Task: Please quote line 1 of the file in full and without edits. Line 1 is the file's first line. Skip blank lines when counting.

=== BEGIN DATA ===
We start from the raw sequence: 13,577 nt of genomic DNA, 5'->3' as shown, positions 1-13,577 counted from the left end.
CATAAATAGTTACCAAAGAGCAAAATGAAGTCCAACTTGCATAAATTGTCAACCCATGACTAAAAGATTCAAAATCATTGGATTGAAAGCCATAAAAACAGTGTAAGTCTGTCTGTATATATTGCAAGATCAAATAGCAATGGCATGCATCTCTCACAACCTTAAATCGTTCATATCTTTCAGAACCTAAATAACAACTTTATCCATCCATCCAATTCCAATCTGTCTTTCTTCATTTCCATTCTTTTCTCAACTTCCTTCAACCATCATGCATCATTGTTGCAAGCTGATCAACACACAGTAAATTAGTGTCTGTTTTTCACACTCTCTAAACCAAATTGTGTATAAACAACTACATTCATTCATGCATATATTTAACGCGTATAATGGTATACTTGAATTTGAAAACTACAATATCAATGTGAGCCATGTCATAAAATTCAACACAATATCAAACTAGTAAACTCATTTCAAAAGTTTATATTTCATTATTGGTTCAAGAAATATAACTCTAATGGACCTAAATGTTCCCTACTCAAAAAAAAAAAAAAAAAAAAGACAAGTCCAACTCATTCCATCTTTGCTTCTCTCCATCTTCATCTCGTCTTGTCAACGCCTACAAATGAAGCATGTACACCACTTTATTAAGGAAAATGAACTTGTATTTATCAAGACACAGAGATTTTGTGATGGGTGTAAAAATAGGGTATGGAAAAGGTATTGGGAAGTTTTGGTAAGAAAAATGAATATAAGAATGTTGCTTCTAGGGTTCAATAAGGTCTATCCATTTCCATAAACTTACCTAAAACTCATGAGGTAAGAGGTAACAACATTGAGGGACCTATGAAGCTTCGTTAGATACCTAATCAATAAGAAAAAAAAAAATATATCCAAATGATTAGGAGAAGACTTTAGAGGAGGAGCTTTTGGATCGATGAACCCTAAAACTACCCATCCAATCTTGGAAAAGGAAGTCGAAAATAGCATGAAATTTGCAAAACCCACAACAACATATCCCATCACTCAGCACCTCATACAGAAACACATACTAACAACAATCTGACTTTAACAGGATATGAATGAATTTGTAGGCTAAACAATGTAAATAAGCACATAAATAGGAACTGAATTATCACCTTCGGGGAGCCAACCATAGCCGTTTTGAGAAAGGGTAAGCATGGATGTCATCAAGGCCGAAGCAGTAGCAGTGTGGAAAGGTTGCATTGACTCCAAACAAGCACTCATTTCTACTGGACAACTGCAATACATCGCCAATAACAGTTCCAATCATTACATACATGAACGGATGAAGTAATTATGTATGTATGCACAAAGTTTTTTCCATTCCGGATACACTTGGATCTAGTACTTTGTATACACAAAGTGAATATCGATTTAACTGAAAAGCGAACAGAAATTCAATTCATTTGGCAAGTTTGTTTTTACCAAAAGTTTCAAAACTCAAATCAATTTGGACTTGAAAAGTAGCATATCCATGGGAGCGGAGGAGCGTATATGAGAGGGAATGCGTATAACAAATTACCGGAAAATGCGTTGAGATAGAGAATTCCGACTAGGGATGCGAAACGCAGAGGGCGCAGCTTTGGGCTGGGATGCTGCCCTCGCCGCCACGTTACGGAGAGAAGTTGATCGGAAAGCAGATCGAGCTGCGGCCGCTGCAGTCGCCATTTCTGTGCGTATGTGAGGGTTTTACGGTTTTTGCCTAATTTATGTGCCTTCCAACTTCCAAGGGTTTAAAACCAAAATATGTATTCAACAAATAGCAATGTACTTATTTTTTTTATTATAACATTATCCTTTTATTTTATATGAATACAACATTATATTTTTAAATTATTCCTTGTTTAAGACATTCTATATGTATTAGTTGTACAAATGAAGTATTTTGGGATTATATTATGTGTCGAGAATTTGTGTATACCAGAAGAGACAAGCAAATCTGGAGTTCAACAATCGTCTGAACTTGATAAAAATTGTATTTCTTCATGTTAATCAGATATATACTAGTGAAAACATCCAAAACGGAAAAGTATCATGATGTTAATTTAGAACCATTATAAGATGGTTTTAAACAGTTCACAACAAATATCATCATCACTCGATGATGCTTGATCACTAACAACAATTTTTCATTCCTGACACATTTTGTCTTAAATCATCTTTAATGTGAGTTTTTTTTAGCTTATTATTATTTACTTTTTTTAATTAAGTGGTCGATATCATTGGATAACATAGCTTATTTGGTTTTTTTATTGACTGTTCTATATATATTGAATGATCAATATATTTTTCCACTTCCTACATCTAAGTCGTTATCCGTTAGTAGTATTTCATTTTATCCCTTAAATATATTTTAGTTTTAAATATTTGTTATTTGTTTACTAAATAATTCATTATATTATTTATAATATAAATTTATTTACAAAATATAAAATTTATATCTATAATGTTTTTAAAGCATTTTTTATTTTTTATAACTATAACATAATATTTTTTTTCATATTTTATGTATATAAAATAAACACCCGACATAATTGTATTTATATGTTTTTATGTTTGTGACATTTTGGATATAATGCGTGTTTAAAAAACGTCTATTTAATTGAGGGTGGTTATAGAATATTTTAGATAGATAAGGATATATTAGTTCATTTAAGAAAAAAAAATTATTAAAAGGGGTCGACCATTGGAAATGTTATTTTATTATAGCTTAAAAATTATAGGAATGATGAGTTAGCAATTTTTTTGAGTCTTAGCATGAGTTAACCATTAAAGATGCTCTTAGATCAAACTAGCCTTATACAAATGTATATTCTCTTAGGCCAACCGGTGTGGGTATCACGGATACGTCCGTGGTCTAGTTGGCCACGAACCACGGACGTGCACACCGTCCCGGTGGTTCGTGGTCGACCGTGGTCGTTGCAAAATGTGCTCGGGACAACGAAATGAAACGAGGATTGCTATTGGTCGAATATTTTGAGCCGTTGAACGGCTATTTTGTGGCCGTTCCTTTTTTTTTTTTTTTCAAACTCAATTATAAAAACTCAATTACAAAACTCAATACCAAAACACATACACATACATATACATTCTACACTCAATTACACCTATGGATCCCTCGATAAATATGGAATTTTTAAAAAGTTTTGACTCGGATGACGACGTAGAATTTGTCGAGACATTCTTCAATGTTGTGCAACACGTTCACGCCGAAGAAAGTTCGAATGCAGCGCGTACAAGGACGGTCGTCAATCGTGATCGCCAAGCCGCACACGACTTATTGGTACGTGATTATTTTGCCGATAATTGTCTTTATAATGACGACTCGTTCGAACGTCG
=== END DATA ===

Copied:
We start from the raw sequence: 13,577 nt of genomic DNA, 5'->3' as shown, positions 1-13,577 counted from the left end.